Russ Clune on Gill Egg (V4) circa 1979 (Photo: Courtesy of Russ Clune)

Fool’s Goal

At the belay below the crux roof of Fat City, a Gunks 5.10, Jeff Gruenberg announced to his partners, “Someday I’m gonna solo this thing.” But when he followed it, he popped off the down-sloping holds. Jeff dangled in the air and looked up at his friends.

“Well, maybe I’ll make that a roped solo.”

On a warm Friday evening about a year later, Jeff was again at the crux roof of Fat City; this time he didn’t have his rope. It was an impressive solo. Soon afterward, Dan McMillan climbed Erect Direction, another 5.10, sans kernmantel. The feat had been attempted before by another climber; his efforts had left him stranded light-years off the deck, hanging by a single small Stopper in a corner below massive roofs. Dan had done the route a week earlier with a partner.

“It felt so casual, I just wanted to solo it.”

A new game had come to town. Although nothing was overt, a third-classing competition had started within a small clique of Gunks regulars.

Jeff and I agreed there were three ultra-classic solos: Foops, Open Cockpit, and Supercrack.

Whenever we were at Skytop, we found ourselves doing the three routes again and again. Foops, a famous 5.11 roof, felt solid. Open Cockpit, a slightly overhung, 40-foot, 5.11 + face climb, was dicey. Supercrack, a 5.12 finger-wrencher, was out of the question: We still fell on it.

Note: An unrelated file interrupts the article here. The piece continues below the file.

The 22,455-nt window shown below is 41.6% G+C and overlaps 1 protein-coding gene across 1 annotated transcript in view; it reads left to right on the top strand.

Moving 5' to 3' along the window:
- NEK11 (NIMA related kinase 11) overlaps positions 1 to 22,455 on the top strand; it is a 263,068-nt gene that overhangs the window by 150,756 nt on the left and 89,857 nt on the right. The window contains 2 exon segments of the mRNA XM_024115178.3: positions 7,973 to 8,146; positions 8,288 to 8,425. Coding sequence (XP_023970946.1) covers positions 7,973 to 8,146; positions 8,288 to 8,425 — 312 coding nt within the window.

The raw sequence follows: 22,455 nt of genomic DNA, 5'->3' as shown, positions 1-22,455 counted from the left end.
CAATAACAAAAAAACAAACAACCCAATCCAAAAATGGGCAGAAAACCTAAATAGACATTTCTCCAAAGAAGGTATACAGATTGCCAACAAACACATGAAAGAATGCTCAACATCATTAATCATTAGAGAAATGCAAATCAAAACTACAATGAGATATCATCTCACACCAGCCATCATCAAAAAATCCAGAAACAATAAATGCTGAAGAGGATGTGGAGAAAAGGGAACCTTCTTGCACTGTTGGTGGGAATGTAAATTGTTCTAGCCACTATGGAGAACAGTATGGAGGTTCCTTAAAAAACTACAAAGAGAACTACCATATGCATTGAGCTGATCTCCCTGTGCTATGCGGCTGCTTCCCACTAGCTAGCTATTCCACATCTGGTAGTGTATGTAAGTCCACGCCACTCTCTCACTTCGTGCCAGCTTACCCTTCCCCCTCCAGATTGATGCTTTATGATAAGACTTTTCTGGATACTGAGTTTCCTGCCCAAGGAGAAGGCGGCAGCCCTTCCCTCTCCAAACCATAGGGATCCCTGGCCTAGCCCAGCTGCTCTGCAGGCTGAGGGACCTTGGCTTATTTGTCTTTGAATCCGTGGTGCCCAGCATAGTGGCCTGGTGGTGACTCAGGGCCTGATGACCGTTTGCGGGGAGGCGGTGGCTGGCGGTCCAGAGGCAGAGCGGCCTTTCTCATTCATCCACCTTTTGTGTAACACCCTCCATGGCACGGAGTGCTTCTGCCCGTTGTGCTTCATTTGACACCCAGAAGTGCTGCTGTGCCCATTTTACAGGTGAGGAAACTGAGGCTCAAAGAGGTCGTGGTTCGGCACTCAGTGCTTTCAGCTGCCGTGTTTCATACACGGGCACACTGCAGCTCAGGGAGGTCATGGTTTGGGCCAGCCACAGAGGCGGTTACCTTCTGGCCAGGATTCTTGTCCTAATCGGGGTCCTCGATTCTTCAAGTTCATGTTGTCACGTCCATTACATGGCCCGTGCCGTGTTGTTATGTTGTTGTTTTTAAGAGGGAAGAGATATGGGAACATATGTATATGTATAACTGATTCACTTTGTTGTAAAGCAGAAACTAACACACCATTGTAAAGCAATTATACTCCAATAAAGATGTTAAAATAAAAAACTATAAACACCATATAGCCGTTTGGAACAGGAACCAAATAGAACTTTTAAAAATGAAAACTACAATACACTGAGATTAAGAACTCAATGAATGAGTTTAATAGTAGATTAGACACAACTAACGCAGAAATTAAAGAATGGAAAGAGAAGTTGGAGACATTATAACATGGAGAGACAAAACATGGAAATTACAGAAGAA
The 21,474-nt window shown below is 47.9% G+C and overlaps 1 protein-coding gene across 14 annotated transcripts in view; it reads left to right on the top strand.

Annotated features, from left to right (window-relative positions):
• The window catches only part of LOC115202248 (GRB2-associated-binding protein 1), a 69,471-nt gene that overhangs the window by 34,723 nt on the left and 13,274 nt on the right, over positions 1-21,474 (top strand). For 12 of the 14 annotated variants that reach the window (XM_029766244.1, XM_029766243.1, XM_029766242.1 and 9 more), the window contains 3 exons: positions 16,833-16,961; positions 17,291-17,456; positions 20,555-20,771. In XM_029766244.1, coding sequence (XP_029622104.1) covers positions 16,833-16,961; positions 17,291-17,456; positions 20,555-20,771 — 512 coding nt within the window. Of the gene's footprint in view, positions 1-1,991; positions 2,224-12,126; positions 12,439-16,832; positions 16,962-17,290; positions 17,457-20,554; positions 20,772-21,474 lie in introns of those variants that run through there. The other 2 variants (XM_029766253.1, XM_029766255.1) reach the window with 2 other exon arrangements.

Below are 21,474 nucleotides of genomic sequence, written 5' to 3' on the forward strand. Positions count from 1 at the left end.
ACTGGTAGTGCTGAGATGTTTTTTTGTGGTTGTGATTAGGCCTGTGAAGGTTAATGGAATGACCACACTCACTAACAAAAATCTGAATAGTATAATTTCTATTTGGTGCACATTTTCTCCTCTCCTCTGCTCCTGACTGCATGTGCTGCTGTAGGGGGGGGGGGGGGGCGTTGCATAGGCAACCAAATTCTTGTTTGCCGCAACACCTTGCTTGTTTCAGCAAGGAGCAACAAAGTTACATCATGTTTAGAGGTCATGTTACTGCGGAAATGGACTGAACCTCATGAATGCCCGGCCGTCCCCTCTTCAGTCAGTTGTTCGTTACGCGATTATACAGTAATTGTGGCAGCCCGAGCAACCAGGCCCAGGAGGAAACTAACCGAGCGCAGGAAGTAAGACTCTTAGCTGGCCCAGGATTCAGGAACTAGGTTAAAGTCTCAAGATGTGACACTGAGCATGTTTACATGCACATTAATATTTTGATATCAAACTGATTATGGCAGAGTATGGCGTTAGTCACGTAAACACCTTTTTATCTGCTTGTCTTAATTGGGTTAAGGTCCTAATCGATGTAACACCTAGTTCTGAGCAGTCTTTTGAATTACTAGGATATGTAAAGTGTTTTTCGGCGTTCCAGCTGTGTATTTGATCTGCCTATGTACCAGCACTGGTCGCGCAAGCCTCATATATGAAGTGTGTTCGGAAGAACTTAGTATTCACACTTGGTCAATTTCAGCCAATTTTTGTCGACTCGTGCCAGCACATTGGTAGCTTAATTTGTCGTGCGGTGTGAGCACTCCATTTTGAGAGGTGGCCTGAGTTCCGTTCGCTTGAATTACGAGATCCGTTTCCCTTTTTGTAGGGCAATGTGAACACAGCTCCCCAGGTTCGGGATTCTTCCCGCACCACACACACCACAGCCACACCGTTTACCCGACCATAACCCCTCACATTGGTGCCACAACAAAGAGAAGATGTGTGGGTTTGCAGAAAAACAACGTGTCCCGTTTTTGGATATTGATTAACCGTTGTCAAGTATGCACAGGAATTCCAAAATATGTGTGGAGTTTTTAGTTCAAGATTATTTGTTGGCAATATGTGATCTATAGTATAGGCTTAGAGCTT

A young Alex Lowe climbing at Millbrook. (Photo: Courtesy of Russ Clune)

A sunny autumn afternoon brought me out to Skytop. I decided to give Foops a look. No one was around and I enjoyed the solitude. I climbed the 50-foot 5.9 wall to the base of the ‘hang and contemplated the chalk marks extending to the lip. After testing the first couple of holds, I returned to the rest and thought some more.

I heard boisterous conversation—a small group of tourists appeared in the talus below. Someone exclaimed, “Look!” I glanced down and saw a finger pointed at me. They became silent and sat down among the boulders. I imagined I was in an auto race, the spectators just waiting for me to crash and burst into flames. I waited them out. It felt an eternity. After they bored of watching paint dry, they left. I down climbed; the mood was shattered.

Once again, it was a warm Friday evening when Jeff found himself alone on Foops. Once again, it was a momentous accomplishment: He’d ticked the first of the masterpiece solos.

That stirred the scene up. All the talk was becoming action. Naturally, we denied there was any competition involved. After all, what’s the fascination in soloing something that’s been unmercifully wired? But while we said, “No big deal,” we thought to ourselves, “Holy shit!” Nothing much was said about coming attractions, but the clique knew what was bound to happen, sometime in the foreseeable future.

Jeff and I were on Supercrack. I redpointed it, set up a toprope and lowered down. Jeff waltzed through and belayed me from the top. I did another lap, removing the gear along the way. “This is really getting easy,” I thought. Jeff had a smirk on his face when I pulled over the top. “So, when ya gonna solo it, Spencer?” he asked expectantly. “Oh, never. What’s the point? What would it prove?” I said. “I have it so wired. Now, if somebody third-classed it onsight, that’d be impressive.” Regardless of what I told Jeff, the idea of soloing the thing became a goal.

Jeff pulled another coup when he broke from the sacred three. Open Cockpit was the natural successor to Foops. Instead, he opted for Yellow Wall, a 5.11 that weaves through forbidding overhangs on less-than-the-best rock. It was a brilliant solo.